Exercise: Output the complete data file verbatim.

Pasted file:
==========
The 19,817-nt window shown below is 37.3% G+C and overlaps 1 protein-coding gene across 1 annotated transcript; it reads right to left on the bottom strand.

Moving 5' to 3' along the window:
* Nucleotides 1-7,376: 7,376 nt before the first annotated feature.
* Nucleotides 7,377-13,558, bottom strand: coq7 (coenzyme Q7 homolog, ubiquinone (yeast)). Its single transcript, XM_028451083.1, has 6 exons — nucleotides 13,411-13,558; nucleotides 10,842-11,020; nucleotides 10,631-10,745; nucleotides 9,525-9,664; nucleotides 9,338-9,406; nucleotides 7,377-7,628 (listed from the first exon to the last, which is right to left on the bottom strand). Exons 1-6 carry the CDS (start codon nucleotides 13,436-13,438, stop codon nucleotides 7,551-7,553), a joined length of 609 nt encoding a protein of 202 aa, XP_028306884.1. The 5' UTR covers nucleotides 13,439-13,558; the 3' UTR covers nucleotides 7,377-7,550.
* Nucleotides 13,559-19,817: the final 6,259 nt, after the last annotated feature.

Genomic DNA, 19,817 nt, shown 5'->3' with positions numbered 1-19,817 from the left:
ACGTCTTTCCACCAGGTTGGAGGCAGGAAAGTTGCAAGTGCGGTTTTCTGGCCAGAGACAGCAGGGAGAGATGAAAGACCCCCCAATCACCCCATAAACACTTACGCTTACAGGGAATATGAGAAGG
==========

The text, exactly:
The 19,817-nt window shown below is 37.3% G+C and overlaps 1 protein-coding gene across 1 annotated transcript; it reads right to left on the bottom strand.

Moving 5' to 3' along the window:
* Nucleotides 1-7,376: 7,376 nt before the first annotated feature.
* Nucleotides 7,377-13,558, bottom strand: coq7 (coenzyme Q7 homolog, ubiquinone (yeast)). Its single transcript, XM_028451083.1, has 6 exons — nucleotides 13,411-13,558; nucleotides 10,842-11,020; nucleotides 10,631-10,745; nucleotides 9,525-9,664; nucleotides 9,338-9,406; nucleotides 7,377-7,628 (listed from the first exon to the last, which is right to left on the bottom strand). Exons 1-6 carry the CDS (start codon nucleotides 13,436-13,438, stop codon nucleotides 7,551-7,553), a joined length of 609 nt encoding a protein of 202 aa, XP_028306884.1. The 5' UTR covers nucleotides 13,439-13,558; the 3' UTR covers nucleotides 7,377-7,550.
* Nucleotides 13,559-19,817: the final 6,259 nt, after the last annotated feature.

Genomic DNA, 19,817 nt, shown 5'->3' with positions numbered 1-19,817 from the left:
ACGTCTTTCCACCAGGTTGGAGGCAGGAAAGTTGCAAGTGCGGTTTTCTGGCCAGAGACAGCAGGGAGAGATGAAAGACCCCCCAATCACCCCATAAACACTTACGCTTACAGGGAATATGAGAAGG